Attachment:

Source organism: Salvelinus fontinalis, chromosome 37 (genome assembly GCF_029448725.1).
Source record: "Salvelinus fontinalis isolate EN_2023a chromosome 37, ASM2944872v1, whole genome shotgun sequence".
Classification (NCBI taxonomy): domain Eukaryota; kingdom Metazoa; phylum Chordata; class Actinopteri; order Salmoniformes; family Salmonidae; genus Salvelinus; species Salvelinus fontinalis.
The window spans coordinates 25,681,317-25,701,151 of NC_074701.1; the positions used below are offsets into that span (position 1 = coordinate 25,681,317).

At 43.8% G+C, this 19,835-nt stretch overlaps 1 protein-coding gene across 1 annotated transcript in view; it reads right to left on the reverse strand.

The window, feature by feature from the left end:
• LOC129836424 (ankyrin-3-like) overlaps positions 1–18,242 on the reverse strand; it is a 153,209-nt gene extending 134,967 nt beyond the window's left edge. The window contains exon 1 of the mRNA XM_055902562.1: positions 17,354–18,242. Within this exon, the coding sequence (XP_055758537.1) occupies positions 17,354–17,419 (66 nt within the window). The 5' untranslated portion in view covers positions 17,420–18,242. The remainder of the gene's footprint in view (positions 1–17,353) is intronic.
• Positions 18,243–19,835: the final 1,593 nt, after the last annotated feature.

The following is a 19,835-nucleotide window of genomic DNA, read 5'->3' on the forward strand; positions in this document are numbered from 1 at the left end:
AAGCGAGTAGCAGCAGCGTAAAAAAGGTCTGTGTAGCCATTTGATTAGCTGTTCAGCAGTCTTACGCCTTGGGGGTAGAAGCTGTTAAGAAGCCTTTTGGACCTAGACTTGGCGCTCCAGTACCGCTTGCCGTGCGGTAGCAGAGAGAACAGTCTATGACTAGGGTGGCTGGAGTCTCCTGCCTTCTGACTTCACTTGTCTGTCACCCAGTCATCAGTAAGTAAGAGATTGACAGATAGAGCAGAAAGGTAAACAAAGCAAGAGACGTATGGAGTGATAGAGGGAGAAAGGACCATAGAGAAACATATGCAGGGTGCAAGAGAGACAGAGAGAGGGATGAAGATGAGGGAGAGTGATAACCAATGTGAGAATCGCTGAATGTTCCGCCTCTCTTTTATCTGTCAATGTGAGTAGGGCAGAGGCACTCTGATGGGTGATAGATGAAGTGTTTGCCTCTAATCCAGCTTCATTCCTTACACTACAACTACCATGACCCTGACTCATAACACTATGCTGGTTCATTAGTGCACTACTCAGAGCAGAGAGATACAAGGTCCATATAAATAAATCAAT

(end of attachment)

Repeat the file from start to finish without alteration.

Source organism: Salvelinus fontinalis, chromosome 37 (genome assembly GCF_029448725.1).
Source record: "Salvelinus fontinalis isolate EN_2023a chromosome 37, ASM2944872v1, whole genome shotgun sequence".
Classification (NCBI taxonomy): domain Eukaryota; kingdom Metazoa; phylum Chordata; class Actinopteri; order Salmoniformes; family Salmonidae; genus Salvelinus; species Salvelinus fontinalis.
The window spans coordinates 25,681,317-25,701,151 of NC_074701.1; the positions used below are offsets into that span (position 1 = coordinate 25,681,317).

At 43.8% G+C, this 19,835-nt stretch overlaps 1 protein-coding gene across 1 annotated transcript in view; it reads right to left on the reverse strand.

The window, feature by feature from the left end:
• LOC129836424 (ankyrin-3-like) overlaps positions 1–18,242 on the reverse strand; it is a 153,209-nt gene extending 134,967 nt beyond the window's left edge. The window contains exon 1 of the mRNA XM_055902562.1: positions 17,354–18,242. Within this exon, the coding sequence (XP_055758537.1) occupies positions 17,354–17,419 (66 nt within the window). The 5' untranslated portion in view covers positions 17,420–18,242. The remainder of the gene's footprint in view (positions 1–17,353) is intronic.
• Positions 18,243–19,835: the final 1,593 nt, after the last annotated feature.

The following is a 19,835-nucleotide window of genomic DNA, read 5'->3' on the forward strand; positions in this document are numbered from 1 at the left end:
AAGCGAGTAGCAGCAGCGTAAAAAAGGTCTGTGTAGCCATTTGATTAGCTGTTCAGCAGTCTTACGCCTTGGGGGTAGAAGCTGTTAAGAAGCCTTTTGGACCTAGACTTGGCGCTCCAGTACCGCTTGCCGTGCGGTAGCAGAGAGAACAGTCTATGACTAGGGTGGCTGGAGTCTCCTGCCTTCTGACTTCACTTGTCTGTCACCCAGTCATCAGTAAGTAAGAGATTGACAGATAGAGCAGAAAGGTAAACAAAGCAAGAGACGTATGGAGTGATAGAGGGAGAAAGGACCATAGAGAAACATATGCAGGGTGCAAGAGAGACAGAGAGAGGGATGAAGATGAGGGAGAGTGATAACCAATGTGAGAATCGCTGAATGTTCCGCCTCTCTTTTATCTGTCAATGTGAGTAGGGCAGAGGCACTCTGATGGGTGATAGATGAAGTGTTTGCCTCTAATCCAGCTTCATTCCTTACACTACAACTACCATGACCCTGACTCATAACACTATGCTGGTTCATTAGTGCACTACTCAGAGCAGAGAGATACAAGGTCCATATAAATAAATCAAT